So what do you think? Would you protect the science budget?

Big in Japan

Post categories:

David Gregory | 13:53 UK time, Wednesday, 22 September 2010


The nuclear research site at Tokei. Scene of many a Godzilla attack

If you want to reach for the Japanese cliches then they don't come much bigger than Godzilla. And I'm typing this at the Japanese atomic energy laboratory at Tokai which has been the site of a monster rampage or two in the famous movies.

The complex is a couple of hours north of Tokyo and has been home to at least four nuclear reactors. Alongside inspiring the monster movies this laboratory has also seen the growth of a thriving research community.

Today you'll find scientists not just working on atomic power. They are also exploring everything from biology to cutting edge particle physics. And that's why we're here to look at the vital role the University of Warwick plays as it tries to understand that most mysterious of particles, the neutrino. You can read more about that here.

But away from the science what is it like for a research group from the UK trying to work with Japanese research groups at a Japanese laboratory?

Well as we've discovered getting about and even getting yourself fed can be problematic. Together with my cameraman Kevin we were turned away from one restaurant by the owner. He kept shouting "No pizza!" at us and refused to let us through the door.

But for the most part, as that other Japanese cliche goes, people have been polite and helpful as we've struggled in the heat and humidity. Working here is a different matter though. Talking to a number of British scientists, it's apparent the Japanese expect much of them and don't take kindly to delays and problems.

Conversely the Japanese don't always want to admit to embarrassing problems they have had with the massive physics machines they have here. Preserving honour being another Japanese cliche of course.

Although we met some very senior Japanese people here, who would stress how well things were going, we also spent time with "shop floor" physicists. These guys were much more candid about the technical difficulties this lab has faced. For the British scientists in our group this was the first time they had learned some of the details of the problems which are having a knock on effect on their own work.

It's likely the University of Warwick and the other international researchers here on the T2K experiment at JParc wouldn't have been here at all if it hadn't been for a lack of cash on the Japanese side of things when this latest neutrino experiment was being set up. They needed to look for overseas partners to cover this shortfall. These days of course there's even less money around for everyone so there will be much more of this global science going on.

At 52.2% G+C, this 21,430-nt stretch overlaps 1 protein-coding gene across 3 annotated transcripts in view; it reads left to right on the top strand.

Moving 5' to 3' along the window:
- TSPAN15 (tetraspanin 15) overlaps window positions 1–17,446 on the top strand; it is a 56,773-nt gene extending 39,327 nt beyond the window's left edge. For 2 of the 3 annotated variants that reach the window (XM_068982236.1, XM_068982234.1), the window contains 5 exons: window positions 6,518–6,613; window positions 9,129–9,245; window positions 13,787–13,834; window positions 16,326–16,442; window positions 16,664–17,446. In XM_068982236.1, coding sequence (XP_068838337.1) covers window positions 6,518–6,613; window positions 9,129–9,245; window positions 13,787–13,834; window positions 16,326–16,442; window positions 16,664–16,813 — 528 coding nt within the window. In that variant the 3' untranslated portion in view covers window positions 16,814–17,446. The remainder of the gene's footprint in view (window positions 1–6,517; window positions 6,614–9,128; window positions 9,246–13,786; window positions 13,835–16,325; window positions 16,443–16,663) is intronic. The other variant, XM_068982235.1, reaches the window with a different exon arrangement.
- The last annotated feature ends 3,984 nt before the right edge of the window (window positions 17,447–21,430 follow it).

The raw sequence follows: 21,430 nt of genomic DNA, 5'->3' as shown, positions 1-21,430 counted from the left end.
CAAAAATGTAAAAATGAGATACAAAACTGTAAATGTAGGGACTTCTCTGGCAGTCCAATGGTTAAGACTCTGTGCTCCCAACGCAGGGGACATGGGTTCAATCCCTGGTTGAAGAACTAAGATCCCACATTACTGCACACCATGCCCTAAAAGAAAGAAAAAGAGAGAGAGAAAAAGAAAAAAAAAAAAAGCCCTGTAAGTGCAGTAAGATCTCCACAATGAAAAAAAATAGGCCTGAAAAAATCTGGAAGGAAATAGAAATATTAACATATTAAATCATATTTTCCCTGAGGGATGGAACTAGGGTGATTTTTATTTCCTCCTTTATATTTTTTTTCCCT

And for all the problems and the difficulties it's hard not to be impressed by what everyone has achieved here.

When I cover massive science experiments, people always ask me what the benefits are in our day to day lives? Well the internet as we know it today was a by-product of the research at CERN in Geneva. Here in Japan this experiment could give us better technology for medical scanners and a generation of highly trained scientists who could go on to improve our lives in all sorts of ways.

But it's also science for its own sake. This is what humanity it all about. Answering the very biggest questions about why we are here and why our universe is the way it is.

And of course, the other thing this lab gave us is Godzilla.

UPDATE Kevin and I have just realised this. The chap who shooed us away from his restaurant wasn't saying "no pizza!" he was saying "no picture". Many food places here often have famously lifelike plastic food outside or picture menus. For helpless lost Westerners a lot of smiling, bowing and pointing will get you what you want. But apparently not at this Narita eating place!

Science Festival. Day 3. Smelling something fishy!

Post categories:

David Gregory | 15:37 UK time, Thursday, 16 September 2010


Don't forget you can take part in our online experiments by clicking here and find the full programme for the British Science Festival here.

Last night Jon Wood from Aston University unveiled "the world's greatest smell" to an audience at The Old Rep Theatre in Birmingham.

You can read my full report here. As it turns out this wasn't a lecture about smell at all. Instead it was a psychology experiment. Because in fact there was no smell. But despite this about a quarter of the audience still insisted they could sniff something.

The experiment is all about how we humans like to conform. Afterwards one of the audience was pretty dismissive of those people who fell for last night's "smell scam" calling them "sheep". But the truth is throughout human history most of us just don't want to stand out.